The school year is on the horizon. Here are a few articles to get you excited for the new academic year!
Microcredentials can help teachers to show off skills and expertise
Microcredentials allow teachers to work to prove mastery of single competencies and then share their knowledge with their colleagues.
The teacher-training microcredential trend allows educators to specialize and gain additional training in the areas most relevant to their interests and classroom style.
This is another example of how the traditional sit-and-get model of professional development is being replaced by more relevant training teachers seek.
Read more on Education Dive: Microcredential Programs Offer Teachers More Personalized PD Opportunities
The biggest impediment to professional change might be what you already know
In order for people to transform their practice, they must first confront their previously held beliefs, assumptions, and values, and then move beyond them.
“We as human beings are really good at learning new things, but we’re really bad at unlearning things that are no longer true,” said Nick Polyak, the superintendent of the Leyden High School district outside Chicago and the co-author of a book titled The Unlearning Leader: Leading for Tomorrow’s Schools Today.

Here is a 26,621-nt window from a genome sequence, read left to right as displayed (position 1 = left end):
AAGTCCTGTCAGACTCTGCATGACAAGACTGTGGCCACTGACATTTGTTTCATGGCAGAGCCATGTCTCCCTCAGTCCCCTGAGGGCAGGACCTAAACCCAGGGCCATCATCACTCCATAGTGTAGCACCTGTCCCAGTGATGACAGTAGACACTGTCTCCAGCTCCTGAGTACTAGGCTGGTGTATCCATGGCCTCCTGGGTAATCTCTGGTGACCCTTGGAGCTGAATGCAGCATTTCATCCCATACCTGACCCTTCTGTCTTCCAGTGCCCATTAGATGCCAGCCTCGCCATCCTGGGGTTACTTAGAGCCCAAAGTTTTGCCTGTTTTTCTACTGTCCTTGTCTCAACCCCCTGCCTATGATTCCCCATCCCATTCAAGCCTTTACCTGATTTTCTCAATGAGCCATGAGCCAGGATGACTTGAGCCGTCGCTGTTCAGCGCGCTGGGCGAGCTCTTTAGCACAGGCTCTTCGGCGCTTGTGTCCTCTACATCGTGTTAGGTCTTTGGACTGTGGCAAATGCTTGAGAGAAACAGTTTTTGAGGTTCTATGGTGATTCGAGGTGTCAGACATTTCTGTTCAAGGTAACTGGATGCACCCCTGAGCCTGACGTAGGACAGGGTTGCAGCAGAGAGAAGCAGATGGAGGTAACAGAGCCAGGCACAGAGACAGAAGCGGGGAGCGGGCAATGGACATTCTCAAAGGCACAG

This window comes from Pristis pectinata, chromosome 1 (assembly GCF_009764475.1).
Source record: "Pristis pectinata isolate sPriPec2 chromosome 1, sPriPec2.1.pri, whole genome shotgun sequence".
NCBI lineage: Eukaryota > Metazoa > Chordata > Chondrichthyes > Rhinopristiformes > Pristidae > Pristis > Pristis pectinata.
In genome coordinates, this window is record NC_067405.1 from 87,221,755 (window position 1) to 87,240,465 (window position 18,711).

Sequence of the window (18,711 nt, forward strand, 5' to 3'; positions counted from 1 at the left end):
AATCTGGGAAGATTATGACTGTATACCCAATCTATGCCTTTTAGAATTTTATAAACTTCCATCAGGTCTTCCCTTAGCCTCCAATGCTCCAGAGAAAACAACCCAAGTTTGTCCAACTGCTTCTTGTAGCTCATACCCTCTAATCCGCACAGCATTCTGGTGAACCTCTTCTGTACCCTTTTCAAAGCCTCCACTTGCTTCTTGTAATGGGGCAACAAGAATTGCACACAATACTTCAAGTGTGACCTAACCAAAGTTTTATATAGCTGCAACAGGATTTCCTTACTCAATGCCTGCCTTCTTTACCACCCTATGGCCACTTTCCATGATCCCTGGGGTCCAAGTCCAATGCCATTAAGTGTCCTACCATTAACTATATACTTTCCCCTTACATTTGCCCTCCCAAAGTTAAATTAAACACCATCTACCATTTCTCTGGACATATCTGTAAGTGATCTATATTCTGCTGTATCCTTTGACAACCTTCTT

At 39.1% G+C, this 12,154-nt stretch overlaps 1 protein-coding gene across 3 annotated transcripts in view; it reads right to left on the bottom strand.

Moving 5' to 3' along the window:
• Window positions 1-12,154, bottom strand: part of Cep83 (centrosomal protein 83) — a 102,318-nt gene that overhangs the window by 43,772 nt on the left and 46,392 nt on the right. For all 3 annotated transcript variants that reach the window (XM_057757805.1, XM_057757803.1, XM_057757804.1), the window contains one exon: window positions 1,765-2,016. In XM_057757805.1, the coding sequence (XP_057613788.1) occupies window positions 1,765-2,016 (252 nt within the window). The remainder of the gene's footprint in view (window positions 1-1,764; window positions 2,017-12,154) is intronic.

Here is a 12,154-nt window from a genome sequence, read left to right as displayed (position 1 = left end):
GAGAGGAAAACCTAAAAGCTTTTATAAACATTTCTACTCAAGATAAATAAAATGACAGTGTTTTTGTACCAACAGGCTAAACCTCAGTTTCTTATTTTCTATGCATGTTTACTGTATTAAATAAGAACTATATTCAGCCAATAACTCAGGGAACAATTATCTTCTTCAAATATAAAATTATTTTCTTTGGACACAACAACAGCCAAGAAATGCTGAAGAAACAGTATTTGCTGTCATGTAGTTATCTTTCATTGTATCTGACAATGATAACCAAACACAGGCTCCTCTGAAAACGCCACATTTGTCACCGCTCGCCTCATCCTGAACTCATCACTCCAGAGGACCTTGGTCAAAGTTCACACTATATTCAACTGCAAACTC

“That results in a lot of practices … of things that we keep doing year after year,” he added.
Read more on Education Week: What’s Harder Than Learning? Unlearning
Why is most teacher’s professional development “provided” rather than “supported?”
Professional Learning Communities are most effective when teachers are regarded as true professionals and can take ownership in their development. In this instance, professional development happens.
Real changes in instructional practice and student learning come about through professional development that is focused at the classroom level. As suggested by Thomas Guskey (2005), “The hard lesson we have gleaned from analyzing various waves of education reform is that it doesn’t matter what happens at the national, state, or even district level. Unless change takes place at the building and classroom levels, improvement is unlikely” (p. 40). No matter the grand imperatives and high-level planning, it is in the classroom where changes in teaching and learning can actually occur. So it makes sense to start there.
Read more on Teachers College Press: ReVisioning Teachers’ Professional Development Through Collaborative Lesson Study